A: I think it varies really, I really think it varies from team-to-team, year-to-year. I know Coach [Bill] Belichick talks about November, is when you finally know what you got. I think that’s fair, I think generally speaking that’s an accurate statement for a lot of us, a lot of teams. When you watch with our roster, there’s some additions every week, taking a look with try-outs at some different guys, always trying to improve. Then, knowing our current players, what do they do well, how do they handle different situations. The more we’re around each other the more you get a feel for each other. It’s like no different than your family, you have a new child, and the more they grow the more you’re around them and get to know them, their personalities, their strengths, their weaknesses. That’s about how I see it.

Q: What do you think you’ll learn about your team on Sunday?

A: That’s a good question, I think that we’ll see how we travel, how we go on the road. We’ve been through a lot of things over the course of the last couple of years, and then all the way through from spring, to training camp, to preseason, we’ve been through some experiences, we’ve been through and had to adapt to some things. The practice over here, our first practice in the stadium, with the rain we had to adapt. I’m confident in the resiliency of this football team, you saw that last week, the mental toughness of this football team. We get into it in the fourth quarter in a close game, and I thought they put together a real solid fourth quarter. You learn a little bit more every week. I believe in this football team, I’m confident in these guys, they’ve got an ‘it’ factor that a lot of teams look for. I look forward to watching us continue to grow.

Q: Luke Kuechly compared Christian McCaffrey to LeSean McCoy, and with what you’ve seen on film, was that a fair comparison in what they’re able to do?

A: I think they’re all different, both of these guys are their own individuals, I try not to compare two players. LeSean is such a talented football player, very elusive, his success and his resume speak for itself. I think that’s a known commodity. McCaffrey, a very decorated player in his own right. We’ve got a lot of respect for him, we know what he does offensively and on special teams, so it’s important that we know our stuff so we can put our best foot forward. But talented, talented football player. The thing to me, just from a respect standpoint is the instincts and how he handles himself, both on and off the field, a lot of class, and seems to be a great competitor. I’d compare him to Luke, I have a world of respect for Luke, and it seems like he handles himself with the same type of approach to life and the game, which is healthy.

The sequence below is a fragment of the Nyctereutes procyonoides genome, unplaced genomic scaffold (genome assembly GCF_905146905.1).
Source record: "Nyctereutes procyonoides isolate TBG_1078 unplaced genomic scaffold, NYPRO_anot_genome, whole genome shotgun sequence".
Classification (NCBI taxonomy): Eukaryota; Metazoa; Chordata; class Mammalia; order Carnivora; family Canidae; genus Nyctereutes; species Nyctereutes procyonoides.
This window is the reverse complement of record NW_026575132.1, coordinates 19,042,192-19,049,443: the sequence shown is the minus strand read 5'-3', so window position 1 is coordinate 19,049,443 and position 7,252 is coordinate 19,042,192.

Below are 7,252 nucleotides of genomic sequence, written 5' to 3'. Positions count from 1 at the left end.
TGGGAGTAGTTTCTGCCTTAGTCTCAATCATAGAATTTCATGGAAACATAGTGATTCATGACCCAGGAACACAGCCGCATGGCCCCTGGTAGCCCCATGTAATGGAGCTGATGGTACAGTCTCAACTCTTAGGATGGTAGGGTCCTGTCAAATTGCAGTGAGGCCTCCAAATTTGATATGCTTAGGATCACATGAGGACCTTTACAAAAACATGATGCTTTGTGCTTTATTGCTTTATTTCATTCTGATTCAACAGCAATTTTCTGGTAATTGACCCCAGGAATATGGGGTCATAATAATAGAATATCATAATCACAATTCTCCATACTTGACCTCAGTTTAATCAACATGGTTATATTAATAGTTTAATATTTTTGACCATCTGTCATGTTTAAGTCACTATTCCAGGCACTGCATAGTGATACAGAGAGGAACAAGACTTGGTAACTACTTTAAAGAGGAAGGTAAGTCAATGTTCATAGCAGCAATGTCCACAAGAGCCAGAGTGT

Q: I know you want to play fast all the time, when you get a guy like McCaffrey who, in the open field, can really make guys miss, do you have to kind of slow play it sometimes to make sure that you are fundamentally sound, and how do you compromise that with trying to play fast all the time?

A: Angles, it’s fundamentals, it gets back to our genesis of fundamentals and making sure we’re doing fundamentals over scheme. We play good solid fundamental football, we take the right angles, we tackle well, and that’s not only on defense but special teams as well, he’s a great player.